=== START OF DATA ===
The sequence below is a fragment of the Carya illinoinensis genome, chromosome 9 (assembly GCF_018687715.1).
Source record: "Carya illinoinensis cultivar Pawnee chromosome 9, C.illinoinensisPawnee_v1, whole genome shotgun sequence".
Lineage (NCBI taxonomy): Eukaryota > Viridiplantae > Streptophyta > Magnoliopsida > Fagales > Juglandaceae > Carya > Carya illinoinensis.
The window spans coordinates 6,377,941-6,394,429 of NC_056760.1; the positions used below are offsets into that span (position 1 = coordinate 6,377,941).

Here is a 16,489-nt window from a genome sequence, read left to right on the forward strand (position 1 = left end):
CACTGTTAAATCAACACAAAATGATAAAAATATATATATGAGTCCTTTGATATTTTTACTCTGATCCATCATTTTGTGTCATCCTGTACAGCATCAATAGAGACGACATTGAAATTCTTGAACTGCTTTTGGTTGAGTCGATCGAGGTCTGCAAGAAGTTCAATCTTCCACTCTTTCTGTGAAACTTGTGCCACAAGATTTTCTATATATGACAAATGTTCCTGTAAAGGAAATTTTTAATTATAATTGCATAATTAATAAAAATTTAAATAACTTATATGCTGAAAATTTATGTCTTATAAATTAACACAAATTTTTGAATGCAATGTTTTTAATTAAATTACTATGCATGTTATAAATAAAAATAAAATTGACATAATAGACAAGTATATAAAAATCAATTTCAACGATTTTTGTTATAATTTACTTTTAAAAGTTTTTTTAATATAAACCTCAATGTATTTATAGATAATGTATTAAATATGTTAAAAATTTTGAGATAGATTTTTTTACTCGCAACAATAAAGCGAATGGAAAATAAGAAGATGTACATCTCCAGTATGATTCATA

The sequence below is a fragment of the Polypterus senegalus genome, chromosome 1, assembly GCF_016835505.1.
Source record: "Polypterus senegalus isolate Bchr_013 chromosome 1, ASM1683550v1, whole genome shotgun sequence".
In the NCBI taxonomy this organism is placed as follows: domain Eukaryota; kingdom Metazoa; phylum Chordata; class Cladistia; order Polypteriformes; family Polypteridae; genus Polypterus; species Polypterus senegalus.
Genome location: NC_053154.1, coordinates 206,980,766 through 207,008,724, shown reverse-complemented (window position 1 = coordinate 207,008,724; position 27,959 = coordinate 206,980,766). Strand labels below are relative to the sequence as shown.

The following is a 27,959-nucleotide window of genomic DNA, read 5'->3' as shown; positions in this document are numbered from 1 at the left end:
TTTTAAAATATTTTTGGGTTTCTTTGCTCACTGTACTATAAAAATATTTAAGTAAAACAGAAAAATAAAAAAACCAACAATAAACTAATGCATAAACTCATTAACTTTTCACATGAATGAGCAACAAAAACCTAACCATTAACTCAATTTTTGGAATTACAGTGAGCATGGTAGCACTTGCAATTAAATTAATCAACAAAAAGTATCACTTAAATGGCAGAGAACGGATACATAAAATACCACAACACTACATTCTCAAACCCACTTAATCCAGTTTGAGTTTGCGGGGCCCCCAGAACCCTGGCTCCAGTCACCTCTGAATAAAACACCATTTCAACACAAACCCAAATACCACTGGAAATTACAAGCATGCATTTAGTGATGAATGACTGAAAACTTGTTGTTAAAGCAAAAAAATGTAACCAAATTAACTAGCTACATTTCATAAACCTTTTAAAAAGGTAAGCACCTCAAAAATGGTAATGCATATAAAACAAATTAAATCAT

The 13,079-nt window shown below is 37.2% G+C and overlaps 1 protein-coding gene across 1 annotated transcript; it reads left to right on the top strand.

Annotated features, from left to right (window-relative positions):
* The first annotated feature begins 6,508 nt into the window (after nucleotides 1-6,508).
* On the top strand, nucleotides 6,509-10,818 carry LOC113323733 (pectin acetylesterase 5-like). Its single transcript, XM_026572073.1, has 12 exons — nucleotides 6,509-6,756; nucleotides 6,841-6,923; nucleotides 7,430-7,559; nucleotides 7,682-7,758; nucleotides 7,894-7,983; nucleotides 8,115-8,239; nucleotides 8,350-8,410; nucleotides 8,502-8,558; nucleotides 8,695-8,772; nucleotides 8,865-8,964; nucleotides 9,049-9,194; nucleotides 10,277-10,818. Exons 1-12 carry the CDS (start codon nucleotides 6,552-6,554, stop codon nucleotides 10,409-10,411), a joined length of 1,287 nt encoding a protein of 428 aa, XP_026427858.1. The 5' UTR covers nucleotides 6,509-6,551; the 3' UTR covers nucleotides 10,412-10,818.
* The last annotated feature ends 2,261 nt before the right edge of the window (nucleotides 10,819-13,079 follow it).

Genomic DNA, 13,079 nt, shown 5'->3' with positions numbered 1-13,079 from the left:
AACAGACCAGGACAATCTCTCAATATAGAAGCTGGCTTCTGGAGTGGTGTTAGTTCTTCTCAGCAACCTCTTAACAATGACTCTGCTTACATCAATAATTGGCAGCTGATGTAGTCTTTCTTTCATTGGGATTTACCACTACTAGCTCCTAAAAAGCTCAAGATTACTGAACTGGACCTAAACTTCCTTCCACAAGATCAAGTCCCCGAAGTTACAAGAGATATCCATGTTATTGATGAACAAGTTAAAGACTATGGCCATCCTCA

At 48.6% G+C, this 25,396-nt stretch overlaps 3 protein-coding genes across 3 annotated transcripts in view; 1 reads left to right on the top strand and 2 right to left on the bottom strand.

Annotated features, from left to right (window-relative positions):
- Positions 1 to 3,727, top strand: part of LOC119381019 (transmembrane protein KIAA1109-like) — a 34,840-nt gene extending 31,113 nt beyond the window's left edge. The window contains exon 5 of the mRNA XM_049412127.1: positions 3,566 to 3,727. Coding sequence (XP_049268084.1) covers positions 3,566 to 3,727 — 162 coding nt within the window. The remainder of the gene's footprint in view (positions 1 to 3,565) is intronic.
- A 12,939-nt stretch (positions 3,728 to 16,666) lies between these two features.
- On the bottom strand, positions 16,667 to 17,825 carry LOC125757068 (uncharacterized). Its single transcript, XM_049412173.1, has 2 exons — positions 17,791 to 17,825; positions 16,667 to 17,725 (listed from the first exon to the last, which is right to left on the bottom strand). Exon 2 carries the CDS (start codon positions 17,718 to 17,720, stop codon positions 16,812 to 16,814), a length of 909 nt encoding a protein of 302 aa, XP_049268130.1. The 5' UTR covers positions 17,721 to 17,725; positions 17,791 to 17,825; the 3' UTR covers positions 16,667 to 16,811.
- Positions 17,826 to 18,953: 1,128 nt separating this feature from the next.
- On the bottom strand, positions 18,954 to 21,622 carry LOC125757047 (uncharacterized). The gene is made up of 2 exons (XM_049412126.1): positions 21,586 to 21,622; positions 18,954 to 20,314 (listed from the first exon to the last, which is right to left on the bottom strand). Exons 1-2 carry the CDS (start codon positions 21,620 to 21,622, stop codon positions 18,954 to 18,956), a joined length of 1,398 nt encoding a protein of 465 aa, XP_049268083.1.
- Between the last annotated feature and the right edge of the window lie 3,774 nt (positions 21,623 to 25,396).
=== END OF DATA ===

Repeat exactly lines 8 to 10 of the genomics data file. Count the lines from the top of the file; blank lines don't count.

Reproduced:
Source record: "Polypterus senegalus isolate Bchr_013 chromosome 1, ASM1683550v1, whole genome shotgun sequence".
In the NCBI taxonomy this organism is placed as follows: domain Eukaryota; kingdom Metazoa; phylum Chordata; class Cladistia; order Polypteriformes; family Polypteridae; genus Polypterus; species Polypterus senegalus.
Genome location: NC_053154.1, coordinates 206,980,766 through 207,008,724, shown reverse-complemented (window position 1 = coordinate 207,008,724; position 27,959 = coordinate 206,980,766). Strand labels below are relative to the sequence as shown.